Family identity and honor were important priorities for Central Asian Muslims in the Soviet era. This ethnographic case study explores how sacred family identity affected the educational and career choices of Faizulla, an imam in northern Kazakhstan whose career started in the late Soviet era and stretched into the 2000s. Faizulla was a Qozha: a person descended from Islamically significant figures, such as the Prophet Muhammad or Sufi masters. Qozhas expect respect from Kazakhs, but this comes with expectations that Qozhas and their children should maintain standards of piety and Islamic learning. We show how in the late Soviet period Faizulla attempted to live with the demands of Qozha identity, and how he navigated Soviet bureaucracies to meet these demands. It transpires that Faizulla did not frame himself in Soviet national terms, and nor did he identify himself fully as Uzbek or Kazakh; rather, he employed a shifting repertoire of identity roles in the process of dealing with the Soviet authorities.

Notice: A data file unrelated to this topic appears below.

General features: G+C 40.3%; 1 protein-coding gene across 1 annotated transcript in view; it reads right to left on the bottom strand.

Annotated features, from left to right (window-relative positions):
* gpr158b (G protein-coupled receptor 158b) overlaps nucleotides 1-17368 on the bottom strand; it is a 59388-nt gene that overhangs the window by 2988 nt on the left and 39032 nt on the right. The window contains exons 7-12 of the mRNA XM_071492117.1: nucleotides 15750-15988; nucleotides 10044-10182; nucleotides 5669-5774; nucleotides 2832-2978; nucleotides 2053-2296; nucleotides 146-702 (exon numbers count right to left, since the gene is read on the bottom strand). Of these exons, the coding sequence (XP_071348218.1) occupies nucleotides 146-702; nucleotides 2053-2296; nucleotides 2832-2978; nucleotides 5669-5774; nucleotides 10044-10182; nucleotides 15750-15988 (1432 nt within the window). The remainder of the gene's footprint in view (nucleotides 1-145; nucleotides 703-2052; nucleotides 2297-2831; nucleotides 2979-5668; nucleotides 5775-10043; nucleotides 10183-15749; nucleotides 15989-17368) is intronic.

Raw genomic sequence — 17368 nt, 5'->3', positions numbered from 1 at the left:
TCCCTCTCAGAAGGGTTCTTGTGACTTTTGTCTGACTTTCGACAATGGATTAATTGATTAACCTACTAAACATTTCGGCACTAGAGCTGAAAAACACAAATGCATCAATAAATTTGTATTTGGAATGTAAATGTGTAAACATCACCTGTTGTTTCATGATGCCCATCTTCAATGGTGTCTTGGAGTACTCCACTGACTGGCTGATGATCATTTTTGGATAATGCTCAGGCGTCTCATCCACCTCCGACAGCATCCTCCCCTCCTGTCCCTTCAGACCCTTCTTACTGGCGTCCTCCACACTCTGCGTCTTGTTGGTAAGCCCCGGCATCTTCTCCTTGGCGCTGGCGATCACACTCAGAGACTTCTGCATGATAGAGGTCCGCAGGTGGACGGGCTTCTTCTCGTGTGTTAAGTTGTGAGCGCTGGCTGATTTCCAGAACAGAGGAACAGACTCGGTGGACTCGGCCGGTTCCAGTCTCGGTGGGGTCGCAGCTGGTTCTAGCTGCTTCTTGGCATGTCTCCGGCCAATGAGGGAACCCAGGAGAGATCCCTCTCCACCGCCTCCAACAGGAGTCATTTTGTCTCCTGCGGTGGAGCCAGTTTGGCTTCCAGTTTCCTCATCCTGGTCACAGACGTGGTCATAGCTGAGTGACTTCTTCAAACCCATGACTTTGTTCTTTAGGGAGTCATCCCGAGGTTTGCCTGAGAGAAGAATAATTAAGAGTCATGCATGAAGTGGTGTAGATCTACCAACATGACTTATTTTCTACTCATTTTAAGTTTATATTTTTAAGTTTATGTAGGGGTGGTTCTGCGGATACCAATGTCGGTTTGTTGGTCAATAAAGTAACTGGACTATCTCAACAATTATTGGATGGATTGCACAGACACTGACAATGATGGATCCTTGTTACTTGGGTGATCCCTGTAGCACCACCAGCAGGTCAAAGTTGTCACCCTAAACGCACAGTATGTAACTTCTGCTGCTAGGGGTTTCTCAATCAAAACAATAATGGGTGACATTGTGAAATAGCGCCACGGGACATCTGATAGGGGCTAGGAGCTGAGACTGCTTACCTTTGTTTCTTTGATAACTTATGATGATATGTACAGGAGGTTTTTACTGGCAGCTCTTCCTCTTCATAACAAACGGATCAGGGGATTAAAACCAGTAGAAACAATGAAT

|Number of pages
|Journal of Central Asian History
|Published - Jun 2023